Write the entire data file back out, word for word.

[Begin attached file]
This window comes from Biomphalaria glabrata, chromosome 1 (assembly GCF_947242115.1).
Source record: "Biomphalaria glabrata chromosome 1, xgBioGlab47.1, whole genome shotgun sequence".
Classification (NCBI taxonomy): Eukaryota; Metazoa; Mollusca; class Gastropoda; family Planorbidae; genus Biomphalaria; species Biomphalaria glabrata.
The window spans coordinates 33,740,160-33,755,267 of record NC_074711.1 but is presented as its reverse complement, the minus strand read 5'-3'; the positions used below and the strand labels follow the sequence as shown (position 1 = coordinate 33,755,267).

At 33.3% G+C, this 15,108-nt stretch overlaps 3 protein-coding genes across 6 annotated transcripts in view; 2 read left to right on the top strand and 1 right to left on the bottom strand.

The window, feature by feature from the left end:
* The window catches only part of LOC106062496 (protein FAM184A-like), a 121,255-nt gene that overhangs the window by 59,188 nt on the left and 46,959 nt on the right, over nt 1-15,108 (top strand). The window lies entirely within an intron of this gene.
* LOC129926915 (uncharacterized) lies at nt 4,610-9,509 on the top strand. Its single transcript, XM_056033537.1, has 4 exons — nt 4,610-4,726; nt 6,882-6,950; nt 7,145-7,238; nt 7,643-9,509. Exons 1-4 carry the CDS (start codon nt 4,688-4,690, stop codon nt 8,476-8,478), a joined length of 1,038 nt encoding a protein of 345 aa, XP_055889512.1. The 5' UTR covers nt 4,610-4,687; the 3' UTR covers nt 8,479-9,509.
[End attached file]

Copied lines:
This window comes from Biomphalaria glabrata, chromosome 1 (assembly GCF_947242115.1).
Source record: "Biomphalaria glabrata chromosome 1, xgBioGlab47.1, whole genome shotgun sequence".
Classification (NCBI taxonomy): Eukaryota; Metazoa; Mollusca; class Gastropoda; family Planorbidae; genus Biomphalaria; species Biomphalaria glabrata.
The window spans coordinates 33,740,160-33,755,267 of record NC_074711.1 but is presented as its reverse complement, the minus strand read 5'-3'; the positions used below and the strand labels follow the sequence as shown (position 1 = coordinate 33,755,267).

At 33.3% G+C, this 15,108-nt stretch overlaps 3 protein-coding genes across 6 annotated transcripts in view; 2 read left to right on the top strand and 1 right to left on the bottom strand.

The window, feature by feature from the left end:
* The window catches only part of LOC106062496 (protein FAM184A-like), a 121,255-nt gene that overhangs the window by 59,188 nt on the left and 46,959 nt on the right, over nt 1-15,108 (top strand). The window lies entirely within an intron of this gene.
* LOC129926915 (uncharacterized) lies at nt 4,610-9,509 on the top strand. Its single transcript, XM_056033537.1, has 4 exons — nt 4,610-4,726; nt 6,882-6,950; nt 7,145-7,238; nt 7,643-9,509. Exons 1-4 carry the CDS (start codon nt 4,688-4,690, stop codon nt 8,476-8,478), a joined length of 1,038 nt encoding a protein of 345 aa, XP_055889512.1. The 5' UTR covers nt 4,610-4,687; the 3' UTR covers nt 8,479-9,509.